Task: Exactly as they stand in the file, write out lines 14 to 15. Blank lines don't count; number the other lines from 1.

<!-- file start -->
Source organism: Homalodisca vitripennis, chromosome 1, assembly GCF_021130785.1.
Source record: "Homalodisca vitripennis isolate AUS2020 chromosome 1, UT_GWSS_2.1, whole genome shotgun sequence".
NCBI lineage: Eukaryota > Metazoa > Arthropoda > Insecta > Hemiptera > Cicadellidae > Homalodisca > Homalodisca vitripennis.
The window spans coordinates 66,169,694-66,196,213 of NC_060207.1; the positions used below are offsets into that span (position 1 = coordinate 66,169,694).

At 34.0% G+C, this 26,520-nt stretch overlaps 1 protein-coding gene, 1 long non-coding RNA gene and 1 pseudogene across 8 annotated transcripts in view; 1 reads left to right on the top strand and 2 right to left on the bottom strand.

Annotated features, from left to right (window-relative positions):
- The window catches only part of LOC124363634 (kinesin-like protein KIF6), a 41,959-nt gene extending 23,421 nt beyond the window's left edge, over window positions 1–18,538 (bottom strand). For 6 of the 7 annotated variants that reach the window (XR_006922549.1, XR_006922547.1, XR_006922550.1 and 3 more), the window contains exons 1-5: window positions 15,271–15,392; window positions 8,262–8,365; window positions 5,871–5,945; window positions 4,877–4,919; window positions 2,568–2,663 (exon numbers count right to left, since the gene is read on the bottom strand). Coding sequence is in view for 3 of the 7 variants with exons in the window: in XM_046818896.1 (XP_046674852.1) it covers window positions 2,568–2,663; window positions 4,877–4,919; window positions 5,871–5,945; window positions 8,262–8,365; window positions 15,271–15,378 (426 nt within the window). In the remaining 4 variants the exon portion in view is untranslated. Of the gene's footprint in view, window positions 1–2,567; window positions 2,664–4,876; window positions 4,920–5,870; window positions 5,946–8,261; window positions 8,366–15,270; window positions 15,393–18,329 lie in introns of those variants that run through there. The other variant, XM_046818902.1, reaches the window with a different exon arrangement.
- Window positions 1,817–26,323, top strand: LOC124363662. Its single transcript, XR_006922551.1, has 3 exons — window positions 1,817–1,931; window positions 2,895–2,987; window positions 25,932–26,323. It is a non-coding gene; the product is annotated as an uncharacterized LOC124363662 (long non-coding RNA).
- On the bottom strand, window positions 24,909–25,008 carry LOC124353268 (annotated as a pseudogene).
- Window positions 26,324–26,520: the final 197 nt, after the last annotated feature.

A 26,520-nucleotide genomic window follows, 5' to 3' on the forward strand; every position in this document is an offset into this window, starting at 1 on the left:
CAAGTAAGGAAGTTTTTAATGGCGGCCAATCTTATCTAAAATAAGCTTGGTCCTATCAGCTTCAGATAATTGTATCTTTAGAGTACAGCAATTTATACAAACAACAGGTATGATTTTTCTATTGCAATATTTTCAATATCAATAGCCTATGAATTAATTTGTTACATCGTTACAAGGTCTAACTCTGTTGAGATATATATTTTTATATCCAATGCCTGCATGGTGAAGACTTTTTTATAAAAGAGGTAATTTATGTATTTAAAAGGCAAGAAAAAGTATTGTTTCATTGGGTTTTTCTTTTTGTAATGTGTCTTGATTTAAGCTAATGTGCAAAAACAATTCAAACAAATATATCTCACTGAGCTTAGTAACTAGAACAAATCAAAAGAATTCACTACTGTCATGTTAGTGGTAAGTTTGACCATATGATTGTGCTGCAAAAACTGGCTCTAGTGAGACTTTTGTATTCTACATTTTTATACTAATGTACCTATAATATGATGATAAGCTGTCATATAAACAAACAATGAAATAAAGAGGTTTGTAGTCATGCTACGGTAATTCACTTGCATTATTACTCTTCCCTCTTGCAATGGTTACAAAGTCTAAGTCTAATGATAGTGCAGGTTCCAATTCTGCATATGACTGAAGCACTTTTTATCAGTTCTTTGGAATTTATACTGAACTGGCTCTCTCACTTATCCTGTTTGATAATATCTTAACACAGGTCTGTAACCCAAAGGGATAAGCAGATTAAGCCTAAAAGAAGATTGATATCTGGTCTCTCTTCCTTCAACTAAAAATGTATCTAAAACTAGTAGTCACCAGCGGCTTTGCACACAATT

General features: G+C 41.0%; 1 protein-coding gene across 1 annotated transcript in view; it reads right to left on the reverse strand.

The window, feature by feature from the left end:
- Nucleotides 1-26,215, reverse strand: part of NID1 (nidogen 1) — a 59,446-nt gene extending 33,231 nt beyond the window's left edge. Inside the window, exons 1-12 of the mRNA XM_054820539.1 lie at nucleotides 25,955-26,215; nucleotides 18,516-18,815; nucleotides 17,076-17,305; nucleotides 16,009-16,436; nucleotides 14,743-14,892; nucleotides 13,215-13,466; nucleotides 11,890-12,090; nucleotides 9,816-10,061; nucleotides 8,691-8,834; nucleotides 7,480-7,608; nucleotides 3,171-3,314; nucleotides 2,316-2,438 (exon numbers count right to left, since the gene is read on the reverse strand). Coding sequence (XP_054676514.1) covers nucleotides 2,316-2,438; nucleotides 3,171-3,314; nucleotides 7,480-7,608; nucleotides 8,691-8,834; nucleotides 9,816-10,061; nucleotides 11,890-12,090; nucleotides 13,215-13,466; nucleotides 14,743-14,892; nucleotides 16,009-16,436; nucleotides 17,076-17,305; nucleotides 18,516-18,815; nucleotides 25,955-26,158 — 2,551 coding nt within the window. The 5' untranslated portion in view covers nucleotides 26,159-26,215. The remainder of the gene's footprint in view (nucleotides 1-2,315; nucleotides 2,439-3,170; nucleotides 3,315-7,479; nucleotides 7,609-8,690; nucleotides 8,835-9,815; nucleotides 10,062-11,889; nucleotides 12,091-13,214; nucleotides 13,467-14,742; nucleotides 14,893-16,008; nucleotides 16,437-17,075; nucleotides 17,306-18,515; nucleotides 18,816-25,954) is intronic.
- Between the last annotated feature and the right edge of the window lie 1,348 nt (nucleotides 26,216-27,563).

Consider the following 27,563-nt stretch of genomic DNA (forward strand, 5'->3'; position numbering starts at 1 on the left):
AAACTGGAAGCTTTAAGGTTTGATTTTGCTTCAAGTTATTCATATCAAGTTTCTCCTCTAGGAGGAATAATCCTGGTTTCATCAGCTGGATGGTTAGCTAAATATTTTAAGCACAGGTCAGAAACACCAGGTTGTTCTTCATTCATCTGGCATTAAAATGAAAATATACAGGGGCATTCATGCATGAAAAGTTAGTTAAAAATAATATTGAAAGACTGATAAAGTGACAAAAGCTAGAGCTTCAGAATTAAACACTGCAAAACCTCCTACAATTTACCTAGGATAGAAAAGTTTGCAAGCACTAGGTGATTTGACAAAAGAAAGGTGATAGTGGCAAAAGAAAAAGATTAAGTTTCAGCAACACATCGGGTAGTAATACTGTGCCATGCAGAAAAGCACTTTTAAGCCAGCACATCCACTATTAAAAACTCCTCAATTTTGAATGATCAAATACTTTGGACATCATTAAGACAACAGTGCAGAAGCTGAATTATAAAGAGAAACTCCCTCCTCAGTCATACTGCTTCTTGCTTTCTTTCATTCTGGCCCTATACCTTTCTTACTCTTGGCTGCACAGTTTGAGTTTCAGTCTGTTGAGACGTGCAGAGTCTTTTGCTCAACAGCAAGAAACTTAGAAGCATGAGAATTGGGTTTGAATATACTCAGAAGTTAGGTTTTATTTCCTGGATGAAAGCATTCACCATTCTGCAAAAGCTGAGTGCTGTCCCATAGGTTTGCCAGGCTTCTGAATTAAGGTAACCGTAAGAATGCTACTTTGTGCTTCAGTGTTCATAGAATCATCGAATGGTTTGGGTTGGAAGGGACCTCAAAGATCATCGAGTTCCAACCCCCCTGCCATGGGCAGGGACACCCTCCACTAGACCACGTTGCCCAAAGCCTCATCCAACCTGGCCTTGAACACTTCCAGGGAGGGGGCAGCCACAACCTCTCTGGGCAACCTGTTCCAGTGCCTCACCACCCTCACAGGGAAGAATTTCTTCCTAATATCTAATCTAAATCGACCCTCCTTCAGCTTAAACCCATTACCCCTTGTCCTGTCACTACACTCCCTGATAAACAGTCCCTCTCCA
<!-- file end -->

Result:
The window, feature by feature from the left end:
- Nucleotides 1-26,215, reverse strand: part of NID1 (nidogen 1) — a 59,446-nt gene extending 33,231 nt beyond the window's left edge. Inside the window, exons 1-12 of the mRNA XM_054820539.1 lie at nucleotides 25,955-26,215; nucleotides 18,516-18,815; nucleotides 17,076-17,305; nucleotides 16,009-16,436; nucleotides 14,743-14,892; nucleotides 13,215-13,466; nucleotides 11,890-12,090; nucleotides 9,816-10,061; nucleotides 8,691-8,834; nucleotides 7,480-7,608; nucleotides 3,171-3,314; nucleotides 2,316-2,438 (exon numbers count right to left, since the gene is read on the reverse strand). Coding sequence (XP_054676514.1) covers nucleotides 2,316-2,438; nucleotides 3,171-3,314; nucleotides 7,480-7,608; nucleotides 8,691-8,834; nucleotides 9,816-10,061; nucleotides 11,890-12,090; nucleotides 13,215-13,466; nucleotides 14,743-14,892; nucleotides 16,009-16,436; nucleotides 17,076-17,305; nucleotides 18,516-18,815; nucleotides 25,955-26,158 — 2,551 coding nt within the window. The 5' untranslated portion in view covers nucleotides 26,159-26,215. The remainder of the gene's footprint in view (nucleotides 1-2,315; nucleotides 2,439-3,170; nucleotides 3,315-7,479; nucleotides 7,609-8,690; nucleotides 8,835-9,815; nucleotides 10,062-11,889; nucleotides 12,091-13,214; nucleotides 13,467-14,742; nucleotides 14,893-16,008; nucleotides 16,437-17,075; nucleotides 17,306-18,515; nucleotides 18,816-25,954) is intronic.